Staid, responsible Elodie Buchanan is the eldest of ten sisters growing up in a small English market town in 1861. The girls barely know their father, a plant hunter usually off adventuring through China, more myth than man. Then disaster strikes: Mr. Buchanan reneges on his contract to collect an extremely rare and valuable orchid. He will be thrown into debtors’ prison while his daughters are sent to the orphanage and the workhouse.
Elodie can’t stand by and see her family destroyed, so she persuades her father to return to China once more to try to hunt down the flower—only this time, despite everything she knows about her place in society, Elodie goes with him. She has never before left her village, but what starts as fear turns to wonder as she adapts to seafaring life aboard the tea clipper The Osprey, and later to the new sights, dangers, and romance of China. She comes to find that both the world and her place in it are so much bigger than she’d ever dreamed. But now, even if she can find the orchid, how can she ever go back to being the staid, responsible Elodie that everybody needs?
About the Author
Read an Excerpt
I’d never left Kent in the whole of my life. Edencroft was my life and always would be. I would have loved nothing more than to see Kew for myself. Dash it, I wanted to go farther than Kew. I wanted to feel a real rainforest’s mist on my face and smell the jackfruit trees in their native land and not in a glasshouse, no matter how marvelously built.
“I long to go with you, Papa,” I blurted out.
“Oh, my dear,” Papa said, his voice wistful. “If you were a boy, I’d take you with me directly you asked.” He smiled. “The things I would show you! But alas, such adventures are not for you. Besides, I need you here to look after Mamma and the girls. You are my eyes and ears whilst I’m away, and I depend on you to remain my steadfast and dependable Elodie.”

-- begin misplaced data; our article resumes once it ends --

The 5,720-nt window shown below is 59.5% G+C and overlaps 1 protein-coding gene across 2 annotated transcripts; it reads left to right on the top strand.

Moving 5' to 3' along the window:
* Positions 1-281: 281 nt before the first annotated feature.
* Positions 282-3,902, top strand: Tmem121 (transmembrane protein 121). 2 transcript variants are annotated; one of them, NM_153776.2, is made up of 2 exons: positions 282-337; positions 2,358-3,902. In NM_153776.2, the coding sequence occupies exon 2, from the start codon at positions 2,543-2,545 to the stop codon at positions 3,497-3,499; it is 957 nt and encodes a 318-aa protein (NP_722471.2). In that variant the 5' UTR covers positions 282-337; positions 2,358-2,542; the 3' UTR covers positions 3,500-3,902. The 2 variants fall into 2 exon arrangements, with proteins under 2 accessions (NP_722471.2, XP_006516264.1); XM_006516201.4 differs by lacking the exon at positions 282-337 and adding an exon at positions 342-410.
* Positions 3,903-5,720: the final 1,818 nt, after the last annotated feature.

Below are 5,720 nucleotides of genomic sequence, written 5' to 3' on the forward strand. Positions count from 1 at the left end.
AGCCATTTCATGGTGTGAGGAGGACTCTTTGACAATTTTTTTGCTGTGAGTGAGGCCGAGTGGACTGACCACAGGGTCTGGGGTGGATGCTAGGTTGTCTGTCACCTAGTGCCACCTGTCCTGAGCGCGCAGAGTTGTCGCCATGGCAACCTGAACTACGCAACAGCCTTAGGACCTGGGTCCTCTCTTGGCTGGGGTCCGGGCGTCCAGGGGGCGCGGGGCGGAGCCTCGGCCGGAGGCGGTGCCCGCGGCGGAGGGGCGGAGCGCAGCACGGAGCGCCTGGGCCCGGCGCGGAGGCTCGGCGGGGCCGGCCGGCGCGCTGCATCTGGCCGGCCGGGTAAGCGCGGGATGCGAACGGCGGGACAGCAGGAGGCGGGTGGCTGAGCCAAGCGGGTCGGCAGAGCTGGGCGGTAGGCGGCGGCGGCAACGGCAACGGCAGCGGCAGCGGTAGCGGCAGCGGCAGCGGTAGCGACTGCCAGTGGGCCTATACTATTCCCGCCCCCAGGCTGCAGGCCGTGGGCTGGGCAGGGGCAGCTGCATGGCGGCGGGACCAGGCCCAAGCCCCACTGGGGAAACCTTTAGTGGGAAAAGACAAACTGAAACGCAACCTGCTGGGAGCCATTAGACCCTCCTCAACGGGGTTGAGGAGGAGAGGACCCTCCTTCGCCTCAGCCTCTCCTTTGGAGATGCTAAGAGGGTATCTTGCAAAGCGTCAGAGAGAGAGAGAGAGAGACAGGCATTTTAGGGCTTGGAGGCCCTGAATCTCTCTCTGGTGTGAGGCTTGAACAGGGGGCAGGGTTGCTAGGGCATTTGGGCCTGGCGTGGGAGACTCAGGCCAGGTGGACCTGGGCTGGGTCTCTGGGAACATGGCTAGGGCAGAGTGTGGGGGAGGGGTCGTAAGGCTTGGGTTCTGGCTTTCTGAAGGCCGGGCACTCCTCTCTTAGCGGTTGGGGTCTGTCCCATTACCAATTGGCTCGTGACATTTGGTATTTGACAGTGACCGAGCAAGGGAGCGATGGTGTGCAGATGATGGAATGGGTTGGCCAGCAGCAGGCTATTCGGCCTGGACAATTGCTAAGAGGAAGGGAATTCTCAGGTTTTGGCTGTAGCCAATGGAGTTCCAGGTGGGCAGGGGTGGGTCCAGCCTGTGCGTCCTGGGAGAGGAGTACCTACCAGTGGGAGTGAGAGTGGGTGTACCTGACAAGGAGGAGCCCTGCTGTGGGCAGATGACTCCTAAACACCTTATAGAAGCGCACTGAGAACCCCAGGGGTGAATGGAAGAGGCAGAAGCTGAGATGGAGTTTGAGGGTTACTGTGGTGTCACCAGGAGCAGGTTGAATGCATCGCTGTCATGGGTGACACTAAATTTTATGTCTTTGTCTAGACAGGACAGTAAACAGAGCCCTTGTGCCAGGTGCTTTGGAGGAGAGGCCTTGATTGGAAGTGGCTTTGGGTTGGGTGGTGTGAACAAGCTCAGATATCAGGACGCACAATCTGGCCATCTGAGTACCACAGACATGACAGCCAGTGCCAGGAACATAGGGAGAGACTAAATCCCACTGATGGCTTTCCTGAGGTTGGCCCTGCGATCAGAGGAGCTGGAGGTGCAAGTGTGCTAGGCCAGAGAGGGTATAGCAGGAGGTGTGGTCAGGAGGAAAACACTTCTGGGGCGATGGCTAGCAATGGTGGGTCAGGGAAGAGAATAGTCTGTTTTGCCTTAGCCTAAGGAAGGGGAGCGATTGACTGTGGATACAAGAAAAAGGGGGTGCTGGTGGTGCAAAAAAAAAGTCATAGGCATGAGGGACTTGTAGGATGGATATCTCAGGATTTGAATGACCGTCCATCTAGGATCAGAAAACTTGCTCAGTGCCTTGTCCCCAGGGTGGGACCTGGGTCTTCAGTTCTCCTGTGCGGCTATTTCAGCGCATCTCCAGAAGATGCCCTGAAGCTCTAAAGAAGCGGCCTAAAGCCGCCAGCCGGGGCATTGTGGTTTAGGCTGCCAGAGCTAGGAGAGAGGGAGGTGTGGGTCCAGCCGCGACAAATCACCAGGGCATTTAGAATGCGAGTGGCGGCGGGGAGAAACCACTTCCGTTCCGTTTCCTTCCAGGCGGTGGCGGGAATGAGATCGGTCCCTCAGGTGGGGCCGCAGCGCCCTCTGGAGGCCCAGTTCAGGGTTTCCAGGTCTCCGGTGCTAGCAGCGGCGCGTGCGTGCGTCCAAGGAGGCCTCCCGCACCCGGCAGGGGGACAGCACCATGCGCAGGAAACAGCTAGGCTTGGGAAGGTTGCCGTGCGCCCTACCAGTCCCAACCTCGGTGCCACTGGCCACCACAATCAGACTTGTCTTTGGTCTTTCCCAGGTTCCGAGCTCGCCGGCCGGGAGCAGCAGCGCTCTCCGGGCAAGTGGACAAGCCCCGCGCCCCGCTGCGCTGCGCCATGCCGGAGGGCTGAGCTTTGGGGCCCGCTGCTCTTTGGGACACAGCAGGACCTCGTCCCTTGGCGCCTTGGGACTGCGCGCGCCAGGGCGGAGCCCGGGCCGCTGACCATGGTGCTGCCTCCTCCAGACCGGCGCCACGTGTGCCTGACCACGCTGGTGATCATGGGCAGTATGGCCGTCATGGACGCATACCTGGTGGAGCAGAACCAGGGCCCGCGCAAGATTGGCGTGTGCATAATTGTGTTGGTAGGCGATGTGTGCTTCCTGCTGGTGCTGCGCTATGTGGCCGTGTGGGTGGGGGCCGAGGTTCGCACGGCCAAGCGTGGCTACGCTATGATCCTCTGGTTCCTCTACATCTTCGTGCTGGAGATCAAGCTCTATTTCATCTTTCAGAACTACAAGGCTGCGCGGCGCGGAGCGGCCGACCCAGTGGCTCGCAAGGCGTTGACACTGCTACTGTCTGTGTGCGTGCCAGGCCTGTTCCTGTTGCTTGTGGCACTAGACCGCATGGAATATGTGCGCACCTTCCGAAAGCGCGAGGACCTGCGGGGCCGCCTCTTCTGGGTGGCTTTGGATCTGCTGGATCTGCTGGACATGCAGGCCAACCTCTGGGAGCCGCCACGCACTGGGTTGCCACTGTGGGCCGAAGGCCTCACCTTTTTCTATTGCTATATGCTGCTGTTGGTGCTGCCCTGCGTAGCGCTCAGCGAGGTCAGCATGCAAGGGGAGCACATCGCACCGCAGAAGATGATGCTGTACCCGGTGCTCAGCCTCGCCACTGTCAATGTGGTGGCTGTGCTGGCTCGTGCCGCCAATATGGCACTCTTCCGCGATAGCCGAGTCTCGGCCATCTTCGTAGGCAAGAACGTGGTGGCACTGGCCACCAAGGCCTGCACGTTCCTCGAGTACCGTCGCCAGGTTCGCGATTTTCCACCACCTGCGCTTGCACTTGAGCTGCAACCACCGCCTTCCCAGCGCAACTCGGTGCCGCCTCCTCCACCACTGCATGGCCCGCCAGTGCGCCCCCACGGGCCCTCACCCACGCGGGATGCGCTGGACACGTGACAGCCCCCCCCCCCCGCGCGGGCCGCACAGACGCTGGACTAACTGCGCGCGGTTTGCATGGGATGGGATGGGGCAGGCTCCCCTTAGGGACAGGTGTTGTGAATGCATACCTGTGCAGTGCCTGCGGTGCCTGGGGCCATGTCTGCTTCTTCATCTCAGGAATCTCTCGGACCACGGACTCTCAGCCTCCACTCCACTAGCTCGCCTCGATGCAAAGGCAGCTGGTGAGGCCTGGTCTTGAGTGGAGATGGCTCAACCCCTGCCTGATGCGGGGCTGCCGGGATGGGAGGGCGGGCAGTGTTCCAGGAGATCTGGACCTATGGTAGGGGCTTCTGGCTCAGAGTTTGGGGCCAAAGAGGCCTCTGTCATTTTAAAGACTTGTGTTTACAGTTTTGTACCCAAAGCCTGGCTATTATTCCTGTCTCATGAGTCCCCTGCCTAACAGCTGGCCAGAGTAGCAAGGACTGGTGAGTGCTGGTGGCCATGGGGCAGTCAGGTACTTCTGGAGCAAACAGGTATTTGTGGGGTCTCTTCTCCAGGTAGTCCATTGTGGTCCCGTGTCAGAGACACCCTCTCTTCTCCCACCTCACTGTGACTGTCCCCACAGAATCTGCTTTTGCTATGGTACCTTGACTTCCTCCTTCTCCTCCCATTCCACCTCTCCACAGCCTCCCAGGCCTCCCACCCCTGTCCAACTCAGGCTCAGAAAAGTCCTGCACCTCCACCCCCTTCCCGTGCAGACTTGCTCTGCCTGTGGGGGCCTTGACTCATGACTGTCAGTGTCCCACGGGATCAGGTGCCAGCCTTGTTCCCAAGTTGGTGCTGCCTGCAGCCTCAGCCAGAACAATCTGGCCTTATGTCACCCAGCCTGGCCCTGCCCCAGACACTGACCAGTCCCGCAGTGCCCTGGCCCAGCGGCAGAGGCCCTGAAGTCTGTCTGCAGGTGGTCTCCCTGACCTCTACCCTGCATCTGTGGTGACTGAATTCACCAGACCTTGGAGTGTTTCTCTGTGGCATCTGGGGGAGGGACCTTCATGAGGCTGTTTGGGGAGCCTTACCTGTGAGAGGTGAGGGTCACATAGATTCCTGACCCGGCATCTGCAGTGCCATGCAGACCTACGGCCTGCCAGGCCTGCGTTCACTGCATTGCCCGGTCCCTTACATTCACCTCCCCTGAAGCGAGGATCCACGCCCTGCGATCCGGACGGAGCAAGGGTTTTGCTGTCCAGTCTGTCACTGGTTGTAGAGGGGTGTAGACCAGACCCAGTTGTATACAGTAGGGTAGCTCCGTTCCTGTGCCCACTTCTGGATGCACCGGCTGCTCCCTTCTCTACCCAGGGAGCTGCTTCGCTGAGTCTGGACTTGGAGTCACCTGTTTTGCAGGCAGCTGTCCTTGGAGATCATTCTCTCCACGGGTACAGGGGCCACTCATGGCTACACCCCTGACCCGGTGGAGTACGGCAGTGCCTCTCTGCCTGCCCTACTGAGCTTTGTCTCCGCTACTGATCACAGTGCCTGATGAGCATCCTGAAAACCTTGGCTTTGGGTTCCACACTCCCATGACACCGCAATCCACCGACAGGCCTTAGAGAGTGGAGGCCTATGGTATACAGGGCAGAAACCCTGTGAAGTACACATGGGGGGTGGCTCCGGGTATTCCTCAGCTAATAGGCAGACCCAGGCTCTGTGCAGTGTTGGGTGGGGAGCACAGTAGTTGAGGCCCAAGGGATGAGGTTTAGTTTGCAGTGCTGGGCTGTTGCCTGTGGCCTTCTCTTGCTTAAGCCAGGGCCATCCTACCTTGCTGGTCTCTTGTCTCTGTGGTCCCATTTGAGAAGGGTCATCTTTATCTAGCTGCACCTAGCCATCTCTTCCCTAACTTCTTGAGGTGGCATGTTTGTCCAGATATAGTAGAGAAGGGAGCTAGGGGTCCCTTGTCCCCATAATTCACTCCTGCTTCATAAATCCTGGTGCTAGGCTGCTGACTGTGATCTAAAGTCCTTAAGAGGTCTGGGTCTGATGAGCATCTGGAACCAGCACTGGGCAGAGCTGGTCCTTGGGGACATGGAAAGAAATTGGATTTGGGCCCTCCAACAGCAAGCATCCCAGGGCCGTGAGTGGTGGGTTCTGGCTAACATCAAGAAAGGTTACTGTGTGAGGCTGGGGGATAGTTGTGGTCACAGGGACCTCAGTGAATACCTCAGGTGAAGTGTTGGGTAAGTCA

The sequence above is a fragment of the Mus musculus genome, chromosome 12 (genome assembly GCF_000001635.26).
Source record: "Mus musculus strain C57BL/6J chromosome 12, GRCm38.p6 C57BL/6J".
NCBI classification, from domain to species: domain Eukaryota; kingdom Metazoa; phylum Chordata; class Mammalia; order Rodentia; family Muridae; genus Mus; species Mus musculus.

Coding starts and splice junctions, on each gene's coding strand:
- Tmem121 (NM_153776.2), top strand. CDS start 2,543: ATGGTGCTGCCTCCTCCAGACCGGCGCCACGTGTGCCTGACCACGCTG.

I felt ridiculous for showing Papa my heart and for making him voice what I loathed to hear: The only way I could make him proud was to remain home, locked like a fairy doll inside of a glass Wardian case, looking after the other fairy dolls. I looked down the road that led to the train station, unable to meet his eyes. “I know, Papa.”
“Please tell you mother . . .” He hesitated and glanced at her bedroom windows, where the drapes remained closed. “Never mind. Good-bye, my dear.” He tapped the roof of the carriage with his walking stick, and the driver clucked to his horses.
“Good-bye, Papa.” I stood on the gravel drive and watched until the carriage had crested the hill and disappeared down the other side.
I wouldn’t see or hear from my father again until April of 1861, when the bailiffs came to take our possessions away.
Most Helpful Customer Reviews